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Slide 6

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Slide 7

Conclusion 

MIDCAB opened a new era in the treatment of the isolated disease of the LAD [6, 17-19, 20-23, 25]. In fact, along with the precise definition of the indication for surgery, the evolution of basic technical concepts and the development of specific surgical instruments have made MIDCAB easy and therefore widely accepted.
However, conventional coronary surgery with the use of cardiopulmonary bypass is an established and safe technique for the treatment of coronary artery disease and is currently the most frequently performed surgical procedure in industrialized countries. In addition, the avoidance of cardiopulmonary bypass and the use of a minimal surgical access may increase the technical difficulty of coronary surgery and some investigators have expressed caution concerning an excessive rate of anastomosis failure [26-30].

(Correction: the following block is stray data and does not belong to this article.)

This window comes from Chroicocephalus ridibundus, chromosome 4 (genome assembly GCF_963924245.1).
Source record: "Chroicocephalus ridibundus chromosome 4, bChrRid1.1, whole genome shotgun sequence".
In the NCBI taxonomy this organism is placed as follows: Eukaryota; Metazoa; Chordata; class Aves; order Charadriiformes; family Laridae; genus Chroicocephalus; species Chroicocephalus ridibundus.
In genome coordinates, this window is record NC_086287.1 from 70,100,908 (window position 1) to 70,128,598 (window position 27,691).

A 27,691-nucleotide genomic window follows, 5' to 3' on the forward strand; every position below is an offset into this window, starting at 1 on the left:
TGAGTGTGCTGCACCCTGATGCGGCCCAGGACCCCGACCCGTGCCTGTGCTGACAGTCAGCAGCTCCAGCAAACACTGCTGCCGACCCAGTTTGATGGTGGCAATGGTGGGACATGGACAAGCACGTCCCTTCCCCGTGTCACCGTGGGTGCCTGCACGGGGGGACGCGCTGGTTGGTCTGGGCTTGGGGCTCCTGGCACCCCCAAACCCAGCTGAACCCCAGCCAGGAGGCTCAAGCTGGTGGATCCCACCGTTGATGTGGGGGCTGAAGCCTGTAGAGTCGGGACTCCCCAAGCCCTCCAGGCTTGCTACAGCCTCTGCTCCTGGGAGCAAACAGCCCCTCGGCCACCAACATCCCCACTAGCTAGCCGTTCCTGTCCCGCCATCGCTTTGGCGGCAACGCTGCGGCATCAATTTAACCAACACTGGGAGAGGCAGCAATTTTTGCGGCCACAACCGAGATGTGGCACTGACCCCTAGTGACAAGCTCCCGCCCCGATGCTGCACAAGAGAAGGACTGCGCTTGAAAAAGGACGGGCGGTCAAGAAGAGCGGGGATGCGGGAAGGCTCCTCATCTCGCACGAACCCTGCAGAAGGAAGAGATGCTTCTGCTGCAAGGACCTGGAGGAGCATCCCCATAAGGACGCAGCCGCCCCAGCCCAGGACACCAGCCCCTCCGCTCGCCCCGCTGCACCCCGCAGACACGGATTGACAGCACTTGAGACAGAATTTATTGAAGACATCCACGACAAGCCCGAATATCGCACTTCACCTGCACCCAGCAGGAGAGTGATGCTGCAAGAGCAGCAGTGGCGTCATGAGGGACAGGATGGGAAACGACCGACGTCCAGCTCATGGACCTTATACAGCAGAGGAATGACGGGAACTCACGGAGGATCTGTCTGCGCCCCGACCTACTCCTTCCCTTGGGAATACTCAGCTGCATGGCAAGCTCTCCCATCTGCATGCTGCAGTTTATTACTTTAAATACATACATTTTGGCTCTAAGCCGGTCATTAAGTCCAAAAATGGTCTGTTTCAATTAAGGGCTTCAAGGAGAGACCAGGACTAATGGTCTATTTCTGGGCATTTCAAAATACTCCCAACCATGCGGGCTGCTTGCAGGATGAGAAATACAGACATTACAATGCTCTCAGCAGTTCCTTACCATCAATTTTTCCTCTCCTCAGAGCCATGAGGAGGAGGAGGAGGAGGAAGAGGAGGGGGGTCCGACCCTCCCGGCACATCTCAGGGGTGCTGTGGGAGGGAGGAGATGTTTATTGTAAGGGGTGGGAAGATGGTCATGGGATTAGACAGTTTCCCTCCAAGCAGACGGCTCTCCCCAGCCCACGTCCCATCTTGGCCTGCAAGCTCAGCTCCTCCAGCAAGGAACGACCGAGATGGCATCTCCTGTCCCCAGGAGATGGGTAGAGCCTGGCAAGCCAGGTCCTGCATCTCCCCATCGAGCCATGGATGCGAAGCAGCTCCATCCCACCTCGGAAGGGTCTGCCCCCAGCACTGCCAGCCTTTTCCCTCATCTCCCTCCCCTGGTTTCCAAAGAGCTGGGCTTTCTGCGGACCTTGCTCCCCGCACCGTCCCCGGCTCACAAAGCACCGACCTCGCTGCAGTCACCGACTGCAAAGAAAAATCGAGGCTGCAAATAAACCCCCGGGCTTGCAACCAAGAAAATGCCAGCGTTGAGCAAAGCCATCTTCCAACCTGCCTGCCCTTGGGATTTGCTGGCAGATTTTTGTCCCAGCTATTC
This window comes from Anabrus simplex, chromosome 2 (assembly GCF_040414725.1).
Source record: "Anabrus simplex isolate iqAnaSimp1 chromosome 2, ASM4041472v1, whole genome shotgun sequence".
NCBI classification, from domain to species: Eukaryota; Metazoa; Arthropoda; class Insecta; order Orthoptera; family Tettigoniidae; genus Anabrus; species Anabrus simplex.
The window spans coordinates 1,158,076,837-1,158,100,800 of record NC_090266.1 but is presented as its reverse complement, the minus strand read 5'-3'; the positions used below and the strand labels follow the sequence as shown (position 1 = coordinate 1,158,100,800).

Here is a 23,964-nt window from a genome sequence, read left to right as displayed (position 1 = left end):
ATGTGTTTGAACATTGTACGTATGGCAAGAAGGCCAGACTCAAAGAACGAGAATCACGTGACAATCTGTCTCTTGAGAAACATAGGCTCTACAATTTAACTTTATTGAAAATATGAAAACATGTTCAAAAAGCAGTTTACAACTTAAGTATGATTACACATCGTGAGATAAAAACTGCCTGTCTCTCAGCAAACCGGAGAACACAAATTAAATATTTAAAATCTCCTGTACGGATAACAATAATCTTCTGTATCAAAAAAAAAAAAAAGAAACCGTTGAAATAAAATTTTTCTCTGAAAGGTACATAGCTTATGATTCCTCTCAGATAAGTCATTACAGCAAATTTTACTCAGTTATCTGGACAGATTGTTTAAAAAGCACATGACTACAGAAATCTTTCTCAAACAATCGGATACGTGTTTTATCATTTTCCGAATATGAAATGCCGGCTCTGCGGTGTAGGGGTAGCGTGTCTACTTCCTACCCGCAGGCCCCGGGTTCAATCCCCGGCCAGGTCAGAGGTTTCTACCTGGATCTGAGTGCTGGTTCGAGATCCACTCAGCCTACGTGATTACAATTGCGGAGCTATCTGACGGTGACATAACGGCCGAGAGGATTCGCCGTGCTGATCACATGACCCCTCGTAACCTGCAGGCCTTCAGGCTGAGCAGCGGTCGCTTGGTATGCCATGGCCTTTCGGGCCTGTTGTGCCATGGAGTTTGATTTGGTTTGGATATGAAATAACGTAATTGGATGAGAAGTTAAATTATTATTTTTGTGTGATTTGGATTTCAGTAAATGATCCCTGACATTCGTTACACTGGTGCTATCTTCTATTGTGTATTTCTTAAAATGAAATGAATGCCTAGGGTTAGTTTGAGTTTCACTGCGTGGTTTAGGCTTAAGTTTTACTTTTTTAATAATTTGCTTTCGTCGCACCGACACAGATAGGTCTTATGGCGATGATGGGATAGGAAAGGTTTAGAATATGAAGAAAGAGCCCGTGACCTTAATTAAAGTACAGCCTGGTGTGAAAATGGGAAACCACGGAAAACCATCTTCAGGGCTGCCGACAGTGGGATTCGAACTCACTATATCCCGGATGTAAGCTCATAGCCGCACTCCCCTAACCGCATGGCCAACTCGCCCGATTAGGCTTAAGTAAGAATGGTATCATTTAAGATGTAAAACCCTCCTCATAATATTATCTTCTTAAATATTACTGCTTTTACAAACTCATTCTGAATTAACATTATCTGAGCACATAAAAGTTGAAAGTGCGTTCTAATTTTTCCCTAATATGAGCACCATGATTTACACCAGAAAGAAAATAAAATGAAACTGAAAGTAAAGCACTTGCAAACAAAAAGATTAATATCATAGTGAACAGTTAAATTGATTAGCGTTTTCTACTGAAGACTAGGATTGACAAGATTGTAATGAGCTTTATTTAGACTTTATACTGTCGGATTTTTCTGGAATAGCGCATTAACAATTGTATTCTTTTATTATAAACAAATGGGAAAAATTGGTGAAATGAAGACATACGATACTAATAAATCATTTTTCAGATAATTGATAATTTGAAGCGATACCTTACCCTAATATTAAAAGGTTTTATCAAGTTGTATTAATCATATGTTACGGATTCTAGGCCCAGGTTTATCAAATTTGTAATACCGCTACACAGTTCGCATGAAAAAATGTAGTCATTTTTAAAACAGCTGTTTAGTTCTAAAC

Prospective randomized clinical trials comparing MIDCAB to both coronary angioplasty and conventional coronary surgery in selected groups of patients are now going on to define which is the best treatment with coronary artery disease. The results of these ongoing studies will shed further light on this issue.
(slide 8)

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References

1. Edmunds LH. "Why cardiopulmonary bypass makes patients sick: strategies to control the blood-synthetic surface interface". In; "Advances in Cardiac Surgery" Vol. 6, 1995; 131-167.
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Co-Authors:
Marco G. Lanfranconi, MD
Jan G. Grandjean, MD,PhD
Massimo A. Mariani, MD, PhD